The cream, the bone, the white, the off-white, the ivory, or the beige? It’s Richie Benaud from the 1974-75 series
Courtesy of TMS.
I’ve often mentioned Billy Birmingham’s 12th Man Tapes here, and most (not all) of Cricinfo’s editorial team are complete addicts. We heard from the latest Australian member of the team, Brydon, that Birmingham is releasing a new album in time for Christmas which got the biggest cheer of the day. Fantastic news.
The Sydney Morning Herald have an interview with Birmingham who begins with what could be Quote of the Century.
“I’m all over the place like a suicide bomber’s sandshoe,” he tells The Sun-Herald.
“There’s so much material. The drama has been trying to cut it all down so it fits onto a double album.”
The 12th Man’s catalogue stands at almost 2million units sold. Have no doubt about Boned!becoming the biggest-selling album at Christmas. All six previous albums from The 12th Man have reached No.1 on the ARIA chart, making Birmingham the only Australian recording artist to have reached top spot with every one of his releases.
“It couldn’t have happened in any other country,” he says. “We’re a nation of sports nuts and piss-takers and all I’ve done is combine the two.”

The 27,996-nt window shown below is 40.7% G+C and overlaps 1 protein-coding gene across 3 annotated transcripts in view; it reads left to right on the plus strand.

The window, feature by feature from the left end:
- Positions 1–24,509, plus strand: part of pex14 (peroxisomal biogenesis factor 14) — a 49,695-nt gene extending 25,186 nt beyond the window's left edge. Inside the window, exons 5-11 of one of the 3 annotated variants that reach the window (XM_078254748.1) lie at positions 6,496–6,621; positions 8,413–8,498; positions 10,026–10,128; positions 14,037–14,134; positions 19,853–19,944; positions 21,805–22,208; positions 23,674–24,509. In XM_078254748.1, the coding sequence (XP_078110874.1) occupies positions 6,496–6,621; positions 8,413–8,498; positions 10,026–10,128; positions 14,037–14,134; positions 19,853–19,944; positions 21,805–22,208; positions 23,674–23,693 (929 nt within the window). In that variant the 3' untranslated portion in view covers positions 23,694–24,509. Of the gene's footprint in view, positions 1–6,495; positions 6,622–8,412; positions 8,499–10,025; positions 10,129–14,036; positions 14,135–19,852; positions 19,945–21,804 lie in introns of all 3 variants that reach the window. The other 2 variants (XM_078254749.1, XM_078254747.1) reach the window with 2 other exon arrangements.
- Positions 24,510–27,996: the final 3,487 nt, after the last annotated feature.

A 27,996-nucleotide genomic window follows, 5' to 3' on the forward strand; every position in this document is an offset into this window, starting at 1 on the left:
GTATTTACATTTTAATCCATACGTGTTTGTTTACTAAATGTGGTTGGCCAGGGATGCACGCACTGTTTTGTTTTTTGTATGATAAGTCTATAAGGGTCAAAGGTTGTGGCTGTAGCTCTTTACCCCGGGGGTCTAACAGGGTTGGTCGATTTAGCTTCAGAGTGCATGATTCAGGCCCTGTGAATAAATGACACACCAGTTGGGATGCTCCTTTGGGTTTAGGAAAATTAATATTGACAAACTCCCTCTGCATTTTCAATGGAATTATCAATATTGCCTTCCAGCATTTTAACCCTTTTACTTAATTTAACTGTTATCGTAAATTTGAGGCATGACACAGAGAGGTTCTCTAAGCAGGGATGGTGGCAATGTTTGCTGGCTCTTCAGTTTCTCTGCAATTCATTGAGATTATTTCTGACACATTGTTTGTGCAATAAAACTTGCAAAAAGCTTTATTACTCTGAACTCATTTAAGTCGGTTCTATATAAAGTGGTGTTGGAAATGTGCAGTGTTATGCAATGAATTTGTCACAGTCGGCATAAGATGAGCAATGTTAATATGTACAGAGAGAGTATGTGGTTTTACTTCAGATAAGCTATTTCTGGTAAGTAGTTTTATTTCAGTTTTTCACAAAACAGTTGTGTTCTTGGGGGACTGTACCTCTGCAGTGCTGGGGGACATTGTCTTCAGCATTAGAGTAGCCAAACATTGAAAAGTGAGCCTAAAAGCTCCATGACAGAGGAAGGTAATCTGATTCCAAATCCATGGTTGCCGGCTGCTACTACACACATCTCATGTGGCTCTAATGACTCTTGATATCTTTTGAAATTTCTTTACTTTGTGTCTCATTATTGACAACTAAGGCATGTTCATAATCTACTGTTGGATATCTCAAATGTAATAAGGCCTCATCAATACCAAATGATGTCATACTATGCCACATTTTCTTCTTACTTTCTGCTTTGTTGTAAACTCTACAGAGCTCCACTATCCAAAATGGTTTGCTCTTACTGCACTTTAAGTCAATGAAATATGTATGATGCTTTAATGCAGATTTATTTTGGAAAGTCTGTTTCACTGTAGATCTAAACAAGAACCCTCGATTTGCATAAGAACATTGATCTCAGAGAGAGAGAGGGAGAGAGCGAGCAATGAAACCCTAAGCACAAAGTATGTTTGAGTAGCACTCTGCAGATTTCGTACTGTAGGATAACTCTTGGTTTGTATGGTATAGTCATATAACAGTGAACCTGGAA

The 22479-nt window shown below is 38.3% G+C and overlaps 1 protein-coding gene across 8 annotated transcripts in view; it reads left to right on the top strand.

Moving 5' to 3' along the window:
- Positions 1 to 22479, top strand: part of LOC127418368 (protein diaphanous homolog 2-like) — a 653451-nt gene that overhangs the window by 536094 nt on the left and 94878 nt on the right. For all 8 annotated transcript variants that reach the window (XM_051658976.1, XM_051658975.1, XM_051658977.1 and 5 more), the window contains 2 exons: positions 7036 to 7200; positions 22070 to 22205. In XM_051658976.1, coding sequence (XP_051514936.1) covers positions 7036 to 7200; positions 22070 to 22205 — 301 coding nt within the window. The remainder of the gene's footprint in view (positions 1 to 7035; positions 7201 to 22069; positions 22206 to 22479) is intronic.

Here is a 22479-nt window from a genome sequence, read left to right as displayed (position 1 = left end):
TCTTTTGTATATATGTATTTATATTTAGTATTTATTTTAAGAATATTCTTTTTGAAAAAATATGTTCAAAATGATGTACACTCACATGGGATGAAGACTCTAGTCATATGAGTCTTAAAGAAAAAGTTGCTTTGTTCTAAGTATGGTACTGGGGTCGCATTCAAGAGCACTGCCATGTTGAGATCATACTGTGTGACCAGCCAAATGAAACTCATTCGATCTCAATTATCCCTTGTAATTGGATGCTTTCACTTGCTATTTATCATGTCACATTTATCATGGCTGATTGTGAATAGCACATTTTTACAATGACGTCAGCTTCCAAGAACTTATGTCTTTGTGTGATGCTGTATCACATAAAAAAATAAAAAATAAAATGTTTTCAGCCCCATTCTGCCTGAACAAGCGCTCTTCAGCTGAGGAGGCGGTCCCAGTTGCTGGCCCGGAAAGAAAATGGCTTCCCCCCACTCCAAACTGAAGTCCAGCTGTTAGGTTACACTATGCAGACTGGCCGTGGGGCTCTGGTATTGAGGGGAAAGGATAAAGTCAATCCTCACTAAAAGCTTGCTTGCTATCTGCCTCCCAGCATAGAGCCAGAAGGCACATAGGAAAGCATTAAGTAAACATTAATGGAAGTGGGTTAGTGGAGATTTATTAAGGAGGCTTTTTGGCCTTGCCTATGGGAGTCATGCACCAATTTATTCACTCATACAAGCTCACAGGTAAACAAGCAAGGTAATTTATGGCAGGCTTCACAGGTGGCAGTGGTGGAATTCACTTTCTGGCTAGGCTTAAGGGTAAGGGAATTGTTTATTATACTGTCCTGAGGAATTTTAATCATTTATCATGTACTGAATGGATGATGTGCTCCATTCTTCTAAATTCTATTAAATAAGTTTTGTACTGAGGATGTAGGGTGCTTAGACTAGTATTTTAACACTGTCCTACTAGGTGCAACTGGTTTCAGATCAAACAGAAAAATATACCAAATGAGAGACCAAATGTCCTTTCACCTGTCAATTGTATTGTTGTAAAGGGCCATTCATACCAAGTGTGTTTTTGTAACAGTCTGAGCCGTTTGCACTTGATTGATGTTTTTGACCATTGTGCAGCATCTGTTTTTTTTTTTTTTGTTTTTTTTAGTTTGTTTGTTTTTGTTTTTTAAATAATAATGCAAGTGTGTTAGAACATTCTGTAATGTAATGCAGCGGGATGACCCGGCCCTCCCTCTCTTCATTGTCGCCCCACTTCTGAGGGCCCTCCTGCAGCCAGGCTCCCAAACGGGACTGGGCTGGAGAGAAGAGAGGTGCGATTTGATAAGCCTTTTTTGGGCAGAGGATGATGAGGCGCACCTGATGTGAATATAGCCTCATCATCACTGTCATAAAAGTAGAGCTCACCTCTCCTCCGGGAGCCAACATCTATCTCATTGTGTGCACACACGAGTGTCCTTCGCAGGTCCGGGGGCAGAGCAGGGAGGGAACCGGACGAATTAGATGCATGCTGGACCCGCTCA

McGuire telephones Benaud and tells him he’s been boned: the term bandied about when the real-life McGuire was thinking about sacking Channel Nine presenter Jessica Rowe. That night, Richie dreams that he telephones Kerry Packer in heaven and the former Nine boss tells him to fight the good fight against McGuire. Benaud, Ian Chappell, Tony Greig, Bill Lawry, Mark Nicholas and the rest of the commentators storm Martin Place in Sydney with a petition to get their jobs back.
We’ve been musing about Youtube recently at work, and are constantly baffled by the amount of stuff on the site. It really is mad.
But until now I hadn’t come across any short films (cricket-based)…this is well worth watching if you’ve 10 minutes spare. Some funny moments and a pretty good Richie Benaud impression (equally good impersonation of a kiwi commentator too!). Click here if you can’t see the video below.
I was only mildly surprised to hear that Dean Jones had shot himself in the foot and shot his commentating career to Hell by making an outrageous remark about Hashim Amla.